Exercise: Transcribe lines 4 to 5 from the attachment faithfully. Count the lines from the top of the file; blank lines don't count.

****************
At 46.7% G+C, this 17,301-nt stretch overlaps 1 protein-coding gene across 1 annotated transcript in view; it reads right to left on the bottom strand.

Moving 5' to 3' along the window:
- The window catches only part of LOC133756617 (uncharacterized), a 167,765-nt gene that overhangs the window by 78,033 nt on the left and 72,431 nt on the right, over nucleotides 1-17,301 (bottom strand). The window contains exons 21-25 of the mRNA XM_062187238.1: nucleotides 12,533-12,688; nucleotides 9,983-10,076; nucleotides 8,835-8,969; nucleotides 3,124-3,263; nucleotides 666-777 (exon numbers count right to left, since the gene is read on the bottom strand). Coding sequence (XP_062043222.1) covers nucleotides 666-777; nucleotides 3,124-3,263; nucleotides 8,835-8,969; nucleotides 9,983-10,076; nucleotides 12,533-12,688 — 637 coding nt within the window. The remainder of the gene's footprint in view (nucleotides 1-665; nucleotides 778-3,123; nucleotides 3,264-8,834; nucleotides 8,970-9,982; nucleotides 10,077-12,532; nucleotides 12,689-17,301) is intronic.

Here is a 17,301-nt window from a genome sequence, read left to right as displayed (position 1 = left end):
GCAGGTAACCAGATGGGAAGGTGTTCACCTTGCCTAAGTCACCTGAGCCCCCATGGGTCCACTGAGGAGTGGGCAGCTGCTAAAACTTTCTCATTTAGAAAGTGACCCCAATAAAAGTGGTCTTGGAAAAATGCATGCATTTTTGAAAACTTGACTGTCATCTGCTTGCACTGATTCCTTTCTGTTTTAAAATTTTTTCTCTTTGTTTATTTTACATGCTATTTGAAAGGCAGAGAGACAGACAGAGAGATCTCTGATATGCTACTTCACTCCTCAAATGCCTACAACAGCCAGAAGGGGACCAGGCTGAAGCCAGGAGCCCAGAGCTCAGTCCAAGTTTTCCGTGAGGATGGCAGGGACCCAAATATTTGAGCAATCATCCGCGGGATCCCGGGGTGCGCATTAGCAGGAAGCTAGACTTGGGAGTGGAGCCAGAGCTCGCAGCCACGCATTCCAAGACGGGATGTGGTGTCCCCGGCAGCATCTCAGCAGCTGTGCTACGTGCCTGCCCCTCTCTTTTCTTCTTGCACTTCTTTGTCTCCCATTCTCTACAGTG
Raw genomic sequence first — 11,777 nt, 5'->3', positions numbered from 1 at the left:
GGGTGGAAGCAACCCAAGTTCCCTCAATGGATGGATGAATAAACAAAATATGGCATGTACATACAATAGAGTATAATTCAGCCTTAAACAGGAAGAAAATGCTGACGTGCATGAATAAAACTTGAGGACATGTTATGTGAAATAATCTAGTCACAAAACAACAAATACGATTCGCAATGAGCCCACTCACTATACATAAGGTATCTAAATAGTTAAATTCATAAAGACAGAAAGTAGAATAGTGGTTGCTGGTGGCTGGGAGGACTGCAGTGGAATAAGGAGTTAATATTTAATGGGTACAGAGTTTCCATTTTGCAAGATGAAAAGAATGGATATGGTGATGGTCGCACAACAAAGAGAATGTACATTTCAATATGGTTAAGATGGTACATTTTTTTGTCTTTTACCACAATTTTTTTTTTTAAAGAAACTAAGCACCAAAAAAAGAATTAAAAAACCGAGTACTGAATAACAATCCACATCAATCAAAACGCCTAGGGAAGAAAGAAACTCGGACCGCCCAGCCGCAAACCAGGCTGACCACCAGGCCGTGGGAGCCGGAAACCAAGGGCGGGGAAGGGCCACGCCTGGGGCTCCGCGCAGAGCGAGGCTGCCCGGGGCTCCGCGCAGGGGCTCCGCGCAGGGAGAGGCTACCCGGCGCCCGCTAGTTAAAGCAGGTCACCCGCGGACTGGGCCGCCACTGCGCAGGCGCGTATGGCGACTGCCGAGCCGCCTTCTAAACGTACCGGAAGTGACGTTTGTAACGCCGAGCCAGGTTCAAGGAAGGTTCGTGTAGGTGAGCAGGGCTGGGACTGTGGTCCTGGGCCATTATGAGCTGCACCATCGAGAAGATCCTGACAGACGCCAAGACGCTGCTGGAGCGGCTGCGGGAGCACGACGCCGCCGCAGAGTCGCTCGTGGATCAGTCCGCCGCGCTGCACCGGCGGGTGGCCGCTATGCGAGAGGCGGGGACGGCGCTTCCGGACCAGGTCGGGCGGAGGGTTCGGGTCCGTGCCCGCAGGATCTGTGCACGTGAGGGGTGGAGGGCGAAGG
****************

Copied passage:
Here is a 17,301-nt window from a genome sequence, read left to right as displayed (position 1 = left end):
GCAGGTAACCAGATGGGAAGGTGTTCACCTTGCCTAAGTCACCTGAGCCCCCATGGGTCCACTGAGGAGTGGGCAGCTGCTAAAACTTTCTCATTTAGAAAGTGACCCCAATAAAAGTGGTCTTGGAAAAATGCATGCATTTTTGAAAACTTGACTGTCATCTGCTTGCACTGATTCCTTTCTGTTTTAAAATTTTTTCTCTTTGTTTATTTTACATGCTATTTGAAAGGCAGAGAGACAGACAGAGAGATCTCTGATATGCTACTTCACTCCTCAAATGCCTACAACAGCCAGAAGGGGACCAGGCTGAAGCCAGGAGCCCAGAGCTCAGTCCAAGTTTTCCGTGAGGATGGCAGGGACCCAAATATTTGAGCAATCATCCGCGGGATCCCGGGGTGCGCATTAGCAGGAAGCTAGACTTGGGAGTGGAGCCAGAGCTCGCAGCCACGCATTCCAAGACGGGATGTGGTGTCCCCGGCAGCATCTCAGCAGCTGTGCTACGTGCCTGCCCCTCTCTTTTCTTCTTGCACTTCTTTGTCTCCCATTCTCTACAGTG